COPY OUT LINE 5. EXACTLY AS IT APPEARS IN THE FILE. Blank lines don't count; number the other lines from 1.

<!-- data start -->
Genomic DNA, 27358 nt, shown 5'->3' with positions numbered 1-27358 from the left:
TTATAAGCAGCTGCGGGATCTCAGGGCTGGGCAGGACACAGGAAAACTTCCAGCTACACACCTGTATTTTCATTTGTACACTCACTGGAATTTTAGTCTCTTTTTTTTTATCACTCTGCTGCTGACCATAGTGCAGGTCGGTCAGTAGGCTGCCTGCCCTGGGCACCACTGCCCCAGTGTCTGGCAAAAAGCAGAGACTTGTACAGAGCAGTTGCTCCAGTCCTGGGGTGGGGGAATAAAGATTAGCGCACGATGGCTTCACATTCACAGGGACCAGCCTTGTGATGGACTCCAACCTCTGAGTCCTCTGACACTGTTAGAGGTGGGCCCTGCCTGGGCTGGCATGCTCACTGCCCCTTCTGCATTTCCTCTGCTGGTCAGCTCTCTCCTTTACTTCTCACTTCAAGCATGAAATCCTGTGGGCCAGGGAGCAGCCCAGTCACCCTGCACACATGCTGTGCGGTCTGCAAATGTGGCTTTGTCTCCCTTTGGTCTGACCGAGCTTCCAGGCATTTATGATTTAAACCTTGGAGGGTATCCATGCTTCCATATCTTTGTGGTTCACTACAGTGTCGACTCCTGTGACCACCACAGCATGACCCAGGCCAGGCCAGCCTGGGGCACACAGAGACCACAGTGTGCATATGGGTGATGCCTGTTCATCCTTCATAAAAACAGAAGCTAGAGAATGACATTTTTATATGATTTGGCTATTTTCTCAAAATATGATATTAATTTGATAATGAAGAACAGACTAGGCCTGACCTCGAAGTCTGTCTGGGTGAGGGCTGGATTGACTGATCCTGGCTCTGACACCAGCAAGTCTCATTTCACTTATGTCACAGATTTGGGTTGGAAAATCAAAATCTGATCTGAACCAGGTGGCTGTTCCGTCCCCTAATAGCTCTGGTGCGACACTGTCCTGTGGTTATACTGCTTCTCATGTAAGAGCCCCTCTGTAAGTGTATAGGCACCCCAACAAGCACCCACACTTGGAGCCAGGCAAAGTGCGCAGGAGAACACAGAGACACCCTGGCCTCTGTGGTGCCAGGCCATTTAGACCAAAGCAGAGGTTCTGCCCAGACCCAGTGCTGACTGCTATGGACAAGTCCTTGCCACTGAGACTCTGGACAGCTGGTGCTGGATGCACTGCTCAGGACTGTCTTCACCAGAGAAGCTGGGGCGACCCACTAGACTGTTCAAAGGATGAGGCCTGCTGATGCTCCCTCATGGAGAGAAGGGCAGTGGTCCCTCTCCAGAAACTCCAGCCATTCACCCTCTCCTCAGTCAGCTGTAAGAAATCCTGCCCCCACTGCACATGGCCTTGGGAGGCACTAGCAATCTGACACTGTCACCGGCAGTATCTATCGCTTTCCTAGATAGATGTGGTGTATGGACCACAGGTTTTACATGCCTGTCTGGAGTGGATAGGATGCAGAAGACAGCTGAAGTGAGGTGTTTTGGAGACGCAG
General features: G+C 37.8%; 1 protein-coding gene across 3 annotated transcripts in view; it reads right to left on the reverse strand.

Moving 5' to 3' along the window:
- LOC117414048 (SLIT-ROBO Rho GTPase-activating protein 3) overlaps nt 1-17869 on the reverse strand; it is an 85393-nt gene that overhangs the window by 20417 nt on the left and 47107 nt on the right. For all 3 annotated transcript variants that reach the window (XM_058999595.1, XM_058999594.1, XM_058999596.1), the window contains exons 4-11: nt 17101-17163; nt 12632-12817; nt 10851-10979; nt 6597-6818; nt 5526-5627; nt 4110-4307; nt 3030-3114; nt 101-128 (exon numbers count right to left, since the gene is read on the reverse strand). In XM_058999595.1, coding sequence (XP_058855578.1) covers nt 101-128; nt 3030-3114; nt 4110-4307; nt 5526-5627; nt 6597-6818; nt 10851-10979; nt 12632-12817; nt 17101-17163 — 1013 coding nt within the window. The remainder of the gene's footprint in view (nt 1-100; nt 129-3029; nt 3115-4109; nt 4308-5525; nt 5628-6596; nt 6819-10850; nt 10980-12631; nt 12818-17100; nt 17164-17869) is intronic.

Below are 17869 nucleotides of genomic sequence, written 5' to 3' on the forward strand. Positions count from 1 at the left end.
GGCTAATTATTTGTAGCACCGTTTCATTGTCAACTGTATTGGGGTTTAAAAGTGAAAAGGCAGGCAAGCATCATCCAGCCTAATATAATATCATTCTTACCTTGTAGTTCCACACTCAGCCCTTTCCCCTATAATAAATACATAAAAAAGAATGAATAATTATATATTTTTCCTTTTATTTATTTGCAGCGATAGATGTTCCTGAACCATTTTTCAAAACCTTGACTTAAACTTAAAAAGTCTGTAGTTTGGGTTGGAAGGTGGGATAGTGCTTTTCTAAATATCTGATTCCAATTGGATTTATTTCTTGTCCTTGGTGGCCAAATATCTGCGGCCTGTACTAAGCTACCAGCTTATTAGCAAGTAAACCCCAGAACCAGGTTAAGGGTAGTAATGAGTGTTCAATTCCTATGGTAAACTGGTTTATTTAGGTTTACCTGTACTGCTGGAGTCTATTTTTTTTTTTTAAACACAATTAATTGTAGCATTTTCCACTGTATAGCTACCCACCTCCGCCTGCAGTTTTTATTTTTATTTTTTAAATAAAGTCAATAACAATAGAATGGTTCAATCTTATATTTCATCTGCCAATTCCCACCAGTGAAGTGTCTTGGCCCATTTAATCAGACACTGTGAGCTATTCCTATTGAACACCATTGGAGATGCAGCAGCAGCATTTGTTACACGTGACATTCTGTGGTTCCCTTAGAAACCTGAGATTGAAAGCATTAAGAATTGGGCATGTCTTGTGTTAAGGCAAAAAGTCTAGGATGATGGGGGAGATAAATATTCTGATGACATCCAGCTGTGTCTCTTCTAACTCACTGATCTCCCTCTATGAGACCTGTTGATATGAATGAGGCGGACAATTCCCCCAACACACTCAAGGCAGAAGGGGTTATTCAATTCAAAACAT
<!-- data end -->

- LOC117414048 (SLIT-ROBO Rho GTPase-activating protein 3) overlaps nt 1-17869 on the reverse strand; it is an 85393-nt gene that overhangs the window by 20417 nt on the left and 47107 nt on the right. For all 3 annotated transcript variants that reach the window (XM_058999595.1, XM_058999594.1, XM_058999596.1), the window contains exons 4-11: nt 17101-17163; nt 12632-12817; nt 10851-10979; nt 6597-6818; nt 5526-5627; nt 4110-4307; nt 3030-3114; nt 101-128 (exon numbers count right to left, since the gene is read on the reverse strand). In XM_058999595.1, coding sequence (XP_058855578.1) covers nt 101-128; nt 3030-3114; nt 4110-4307; nt 5526-5627; nt 6597-6818; nt 10851-10979; nt 12632-12817; nt 17101-17163 — 1013 coding nt within the window. The remainder of the gene's footprint in view (nt 1-100; nt 129-3029; nt 3115-4109; nt 4308-5525; nt 5628-6596; nt 6819-10850; nt 10980-12631; nt 12818-17100; nt 17164-17869) is intronic.